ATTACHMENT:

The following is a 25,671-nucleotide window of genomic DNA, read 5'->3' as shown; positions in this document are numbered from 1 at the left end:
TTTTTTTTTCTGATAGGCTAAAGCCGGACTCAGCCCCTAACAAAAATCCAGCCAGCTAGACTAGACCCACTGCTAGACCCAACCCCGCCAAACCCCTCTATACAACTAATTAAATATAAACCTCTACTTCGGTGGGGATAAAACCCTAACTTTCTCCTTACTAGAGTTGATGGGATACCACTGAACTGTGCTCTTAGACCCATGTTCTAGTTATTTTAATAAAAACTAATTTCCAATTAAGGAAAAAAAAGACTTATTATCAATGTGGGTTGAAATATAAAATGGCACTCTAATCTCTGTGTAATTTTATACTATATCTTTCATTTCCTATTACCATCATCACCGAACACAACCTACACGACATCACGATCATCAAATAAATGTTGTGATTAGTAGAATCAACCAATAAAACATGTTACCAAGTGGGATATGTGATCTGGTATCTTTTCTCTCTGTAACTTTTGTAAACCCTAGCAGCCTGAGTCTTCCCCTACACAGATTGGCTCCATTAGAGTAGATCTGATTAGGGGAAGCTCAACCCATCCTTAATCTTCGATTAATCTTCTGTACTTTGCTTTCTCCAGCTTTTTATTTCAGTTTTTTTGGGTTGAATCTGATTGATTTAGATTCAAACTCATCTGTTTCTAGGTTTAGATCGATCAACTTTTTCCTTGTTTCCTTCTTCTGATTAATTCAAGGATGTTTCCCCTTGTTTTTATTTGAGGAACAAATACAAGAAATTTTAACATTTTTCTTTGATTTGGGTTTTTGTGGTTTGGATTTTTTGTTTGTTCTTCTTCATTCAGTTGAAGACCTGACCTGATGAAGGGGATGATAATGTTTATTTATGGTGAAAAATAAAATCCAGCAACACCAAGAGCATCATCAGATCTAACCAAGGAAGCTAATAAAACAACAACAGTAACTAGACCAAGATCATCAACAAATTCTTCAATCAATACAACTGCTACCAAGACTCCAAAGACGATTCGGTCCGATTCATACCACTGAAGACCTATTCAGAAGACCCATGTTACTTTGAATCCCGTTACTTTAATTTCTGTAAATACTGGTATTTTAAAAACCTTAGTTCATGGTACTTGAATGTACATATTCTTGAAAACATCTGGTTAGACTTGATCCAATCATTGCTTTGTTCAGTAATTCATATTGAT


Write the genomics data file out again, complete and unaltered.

The following is a 25,671-nucleotide window of genomic DNA, read 5'->3' as shown; positions in this document are numbered from 1 at the left end:
TTTTTTTTTCTGATAGGCTAAAGCCGGACTCAGCCCCTAACAAAAATCCAGCCAGCTAGACTAGACCCACTGCTAGACCCAACCCCGCCAAACCCCTCTATACAACTAATTAAATATAAACCTCTACTTCGGTGGGGATAAAACCCTAACTTTCTCCTTACTAGAGTTGATGGGATACCACTGAACTGTGCTCTTAGACCCATGTTCTAGTTATTTTAATAAAAACTAATTTCCAATTAAGGAAAAAAAAGACTTATTATCAATGTGGGTTGAAATATAAAATGGCACTCTAATCTCTGTGTAATTTTATACTATATCTTTCATTTCCTATTACCATCATCACCGAACACAACCTACACGACATCACGATCATCAAATAAATGTTGTGATTAGTAGAATCAACCAATAAAACATGTTACCAAGTGGGATATGTGATCTGGTATCTTTTCTCTCTGTAACTTTTGTAAACCCTAGCAGCCTGAGTCTTCCCCTACACAGATTGGCTCCATTAGAGTAGATCTGATTAGGGGAAGCTCAACCCATCCTTAATCTTCGATTAATCTTCTGTACTTTGCTTTCTCCAGCTTTTTATTTCAGTTTTTTTGGGTTGAATCTGATTGATTTAGATTCAAACTCATCTGTTTCTAGGTTTAGATCGATCAACTTTTTCCTTGTTTCCTTCTTCTGATTAATTCAAGGATGTTTCCCCTTGTTTTTATTTGAGGAACAAATACAAGAAATTTTAACATTTTTCTTTGATTTGGGTTTTTGTGGTTTGGATTTTTTGTTTGTTCTTCTTCATTCAGTTGAAGACCTGACCTGATGAAGGGGATGATAATGTTTATTTATGGTGAAAAATAAAATCCAGCAACACCAAGAGCATCATCAGATCTAACCAAGGAAGCTAATAAAACAACAACAGTAACTAGACCAAGATCATCAACAAATTCTTCAATCAATACAACTGCTACCAAGACTCCAAAGACGATTCGGTCCGATTCATACCACTGAAGACCTATTCAGAAGACCCATGTTACTTTGAATCCCGTTACTTTAATTTCTGTAAATACTGGTATTTTAAAAACCTTAGTTCATGGTACTTGAATGTACATATTCTTGAAAACATCTGGTTAGACTTGATCCAATCATTGCTTTGTTCAGTAATTCATATTGAT